Over the weekend two mass shootings occurred in the United States, causing the gun regulation debate to resurface once again.

A gunman released fire in a Walmart store in El Paso, Texas Saturday at approximately 10 a.m. Less than 24 hours later, a mass shooting occurred in a bar in Dayton, Ohio around 1 a.m. 

In a press conference on Aug. 3, El Paso police confirmed that 20 people are dead and 26 were injured. Authorities also said that they have a manifesto allegedly written by the suspected shooter, Patrick Crusius, which “indicates potential nexus to hate crime.” 

“In our voice, our nation must condemn racism, bigotry and white supremacy,” Trump said Monday. “These sinister ideologies must be defeated. Cultural change is hard, but each of us can choose to build a culture that celebrates the inherent worth and dignity of every human life.”

At least nine people were killed and 27 injured in the Dayton shooting when a gunman wearing body armor and carrying ammunition magazines opened fire, officials said.

The Dayton shooter was identified by authorities as Connor Betts, a 24-year-old white male who lived in Dayton. He is believed to have acted alone. According to the authorities, when Betts opened fire, responding officers stationed nearby took him down within minutes of the first shot. 

Betts was killed by responding officers, police said.

One of the Dayton victims has been identified by authorities as Betts’ sister, 22-year-old Megan Betts.

The death toll for the El Paso massacre increased to 21 people Monday morning, according to a tweet from the police department. 

An online forum known for posting hateful messages, “8chan” was taken down Monday by its cybersecurity service provider, Cloudfare, but was back up a few hours later. Police are currently investigating postings in 8chan that is believed to be connected to the El Paso shooter.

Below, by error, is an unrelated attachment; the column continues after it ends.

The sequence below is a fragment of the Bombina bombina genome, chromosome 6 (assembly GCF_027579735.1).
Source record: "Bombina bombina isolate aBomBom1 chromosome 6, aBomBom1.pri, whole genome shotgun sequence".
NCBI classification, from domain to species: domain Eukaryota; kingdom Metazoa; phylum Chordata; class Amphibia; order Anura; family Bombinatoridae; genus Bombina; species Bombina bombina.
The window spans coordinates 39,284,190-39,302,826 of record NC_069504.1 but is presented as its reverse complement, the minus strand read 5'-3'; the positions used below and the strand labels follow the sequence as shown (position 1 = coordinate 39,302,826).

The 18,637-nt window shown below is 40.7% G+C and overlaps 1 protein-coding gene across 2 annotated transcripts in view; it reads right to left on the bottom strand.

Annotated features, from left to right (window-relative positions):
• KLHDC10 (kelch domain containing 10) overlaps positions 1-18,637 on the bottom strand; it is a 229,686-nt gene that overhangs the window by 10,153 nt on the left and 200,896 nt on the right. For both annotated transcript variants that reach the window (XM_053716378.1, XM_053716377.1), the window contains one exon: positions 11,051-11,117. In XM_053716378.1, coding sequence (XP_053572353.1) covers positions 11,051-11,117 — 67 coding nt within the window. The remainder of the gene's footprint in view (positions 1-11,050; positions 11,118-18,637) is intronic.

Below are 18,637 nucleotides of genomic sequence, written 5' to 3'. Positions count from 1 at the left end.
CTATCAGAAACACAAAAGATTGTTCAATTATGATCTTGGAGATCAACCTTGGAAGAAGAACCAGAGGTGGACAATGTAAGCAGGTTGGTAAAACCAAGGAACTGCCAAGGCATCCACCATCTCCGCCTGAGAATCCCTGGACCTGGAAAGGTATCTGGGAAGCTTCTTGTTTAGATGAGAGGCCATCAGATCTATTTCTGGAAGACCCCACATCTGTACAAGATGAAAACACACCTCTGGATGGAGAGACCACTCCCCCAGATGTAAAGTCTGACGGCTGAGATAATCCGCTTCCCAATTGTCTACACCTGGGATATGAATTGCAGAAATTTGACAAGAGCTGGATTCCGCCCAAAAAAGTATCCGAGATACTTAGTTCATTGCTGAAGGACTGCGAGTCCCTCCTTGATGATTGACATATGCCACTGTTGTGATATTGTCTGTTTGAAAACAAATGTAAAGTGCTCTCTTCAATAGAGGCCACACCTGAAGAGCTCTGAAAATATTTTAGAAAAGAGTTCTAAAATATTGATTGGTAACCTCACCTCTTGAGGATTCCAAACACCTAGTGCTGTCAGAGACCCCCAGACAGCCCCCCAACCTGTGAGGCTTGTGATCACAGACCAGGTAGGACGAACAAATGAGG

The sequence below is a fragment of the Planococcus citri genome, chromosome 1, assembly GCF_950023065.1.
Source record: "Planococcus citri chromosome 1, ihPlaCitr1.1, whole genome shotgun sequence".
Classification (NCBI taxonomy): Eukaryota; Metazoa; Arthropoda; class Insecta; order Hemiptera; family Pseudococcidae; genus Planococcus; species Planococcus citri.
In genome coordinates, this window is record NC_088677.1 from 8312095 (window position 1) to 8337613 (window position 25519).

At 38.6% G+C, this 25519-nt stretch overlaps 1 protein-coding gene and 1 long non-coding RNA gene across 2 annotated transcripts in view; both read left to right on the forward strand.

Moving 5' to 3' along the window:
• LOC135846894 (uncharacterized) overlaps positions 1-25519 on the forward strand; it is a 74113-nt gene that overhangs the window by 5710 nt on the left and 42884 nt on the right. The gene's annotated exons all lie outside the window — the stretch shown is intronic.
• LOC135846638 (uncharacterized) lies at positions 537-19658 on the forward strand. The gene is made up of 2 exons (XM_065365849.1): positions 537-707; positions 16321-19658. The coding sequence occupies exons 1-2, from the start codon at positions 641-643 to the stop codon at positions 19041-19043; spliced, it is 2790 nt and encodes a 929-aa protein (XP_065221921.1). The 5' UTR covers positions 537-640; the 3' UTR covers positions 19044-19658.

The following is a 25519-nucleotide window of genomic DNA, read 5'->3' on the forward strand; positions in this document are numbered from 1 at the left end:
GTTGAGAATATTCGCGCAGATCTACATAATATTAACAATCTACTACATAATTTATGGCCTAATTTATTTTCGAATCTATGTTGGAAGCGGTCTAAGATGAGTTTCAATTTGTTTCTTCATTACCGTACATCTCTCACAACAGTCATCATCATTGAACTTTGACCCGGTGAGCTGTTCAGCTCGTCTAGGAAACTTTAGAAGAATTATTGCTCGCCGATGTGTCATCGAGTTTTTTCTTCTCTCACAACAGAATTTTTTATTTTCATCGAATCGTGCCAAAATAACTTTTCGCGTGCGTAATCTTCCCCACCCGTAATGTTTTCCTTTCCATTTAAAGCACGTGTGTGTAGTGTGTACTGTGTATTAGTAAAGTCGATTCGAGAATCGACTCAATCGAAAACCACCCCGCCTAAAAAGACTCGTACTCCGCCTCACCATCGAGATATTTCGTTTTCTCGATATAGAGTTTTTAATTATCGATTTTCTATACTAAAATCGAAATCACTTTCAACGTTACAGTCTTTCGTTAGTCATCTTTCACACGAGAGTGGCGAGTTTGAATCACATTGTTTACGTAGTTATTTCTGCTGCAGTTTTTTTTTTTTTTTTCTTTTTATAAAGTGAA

“Based on evidence we’ve seen, it appears that he posted a screed to the site immediately before beginning his terrifying attack on the El Paso Walmart killing 20 people,” Cloudflare CEO Matthew Prince wrote in a blog post Monday. 


President Donald Trump said that the FBI, local and state law enforcement were working together in El Paso and Dayton.

Rob Portman, a Republican senator from Ohio, said that the “senseless acts of violence must stop” in a statement on Sunday. Portman said he was working to local leaders and law enforcement officials.

“While we are still learning more about the details of this tragedy in Montgomery County, we are praying for the victims and their families and thank the officers who responded so quickly and bravely,” Portman said.


Many on the left are calling for stricter gun laws and vigilant eradication of “white nationalism.” 

Written ByMicaela Ricaforte

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